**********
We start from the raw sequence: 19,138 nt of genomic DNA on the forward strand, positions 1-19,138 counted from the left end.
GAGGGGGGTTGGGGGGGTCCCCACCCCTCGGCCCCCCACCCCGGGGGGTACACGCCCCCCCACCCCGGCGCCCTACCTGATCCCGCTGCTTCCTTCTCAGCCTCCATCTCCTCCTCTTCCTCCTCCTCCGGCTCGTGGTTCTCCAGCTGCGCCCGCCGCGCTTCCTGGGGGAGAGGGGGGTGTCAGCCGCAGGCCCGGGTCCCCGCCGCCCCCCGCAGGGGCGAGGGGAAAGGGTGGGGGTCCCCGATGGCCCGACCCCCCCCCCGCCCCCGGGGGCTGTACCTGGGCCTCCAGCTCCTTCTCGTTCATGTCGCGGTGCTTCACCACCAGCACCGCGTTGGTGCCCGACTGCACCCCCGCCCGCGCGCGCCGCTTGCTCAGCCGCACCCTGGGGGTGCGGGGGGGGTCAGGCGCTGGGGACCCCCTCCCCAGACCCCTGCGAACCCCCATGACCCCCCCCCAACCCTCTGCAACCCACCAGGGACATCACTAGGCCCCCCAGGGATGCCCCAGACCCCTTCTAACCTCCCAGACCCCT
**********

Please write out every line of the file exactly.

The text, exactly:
We start from the raw sequence: 19,138 nt of genomic DNA on the forward strand, positions 1-19,138 counted from the left end.
GAGGGGGGTTGGGGGGGTCCCCACCCCTCGGCCCCCCACCCCGGGGGGTACACGCCCCCCCACCCCGGCGCCCTACCTGATCCCGCTGCTTCCTTCTCAGCCTCCATCTCCTCCTCTTCCTCCTCCTCCGGCTCGTGGTTCTCCAGCTGCGCCCGCCGCGCTTCCTGGGGGAGAGGGGGGTGTCAGCCGCAGGCCCGGGTCCCCGCCGCCCCCCGCAGGGGCGAGGGGAAAGGGTGGGGGTCCCCGATGGCCCGACCCCCCCCCCGCCCCCGGGGGCTGTACCTGGGCCTCCAGCTCCTTCTCGTTCATGTCGCGGTGCTTCACCACCAGCACCGCGTTGGTGCCCGACTGCACCCCCGCCCGCGCGCGCCGCTTGCTCAGCCGCACCCTGGGGGTGCGGGGGGGGTCAGGCGCTGGGGACCCCCTCCCCAGACCCCTGCGAACCCCCATGACCCCCCCCCAACCCTCTGCAACCCACCAGGGACATCACTAGGCCCCCCAGGGATGCCCCAGACCCCTTCTAACCTCCCAGACCCCT